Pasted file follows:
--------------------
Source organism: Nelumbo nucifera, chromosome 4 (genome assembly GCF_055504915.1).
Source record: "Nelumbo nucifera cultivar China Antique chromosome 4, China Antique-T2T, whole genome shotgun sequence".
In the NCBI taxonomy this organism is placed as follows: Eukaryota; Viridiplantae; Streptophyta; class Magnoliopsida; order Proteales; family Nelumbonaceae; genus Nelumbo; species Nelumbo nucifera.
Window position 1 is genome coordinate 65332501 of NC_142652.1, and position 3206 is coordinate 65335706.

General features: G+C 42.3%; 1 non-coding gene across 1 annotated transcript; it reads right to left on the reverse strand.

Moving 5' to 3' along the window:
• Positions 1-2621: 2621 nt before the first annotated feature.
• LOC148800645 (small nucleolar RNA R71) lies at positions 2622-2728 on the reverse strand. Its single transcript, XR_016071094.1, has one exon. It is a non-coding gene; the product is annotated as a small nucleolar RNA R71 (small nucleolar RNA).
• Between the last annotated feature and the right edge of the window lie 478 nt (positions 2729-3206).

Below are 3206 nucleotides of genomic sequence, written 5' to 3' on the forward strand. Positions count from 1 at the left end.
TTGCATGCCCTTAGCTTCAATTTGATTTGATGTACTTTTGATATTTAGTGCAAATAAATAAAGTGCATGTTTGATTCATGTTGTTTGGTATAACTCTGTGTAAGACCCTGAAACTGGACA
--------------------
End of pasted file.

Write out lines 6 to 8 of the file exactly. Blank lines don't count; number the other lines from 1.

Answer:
Moving 5' to 3' along the window:
• Positions 1-2621: 2621 nt before the first annotated feature.
• LOC148800645 (small nucleolar RNA R71) lies at positions 2622-2728 on the reverse strand. Its single transcript, XR_016071094.1, has one exon. It is a non-coding gene; the product is annotated as a small nucleolar RNA R71 (small nucleolar RNA).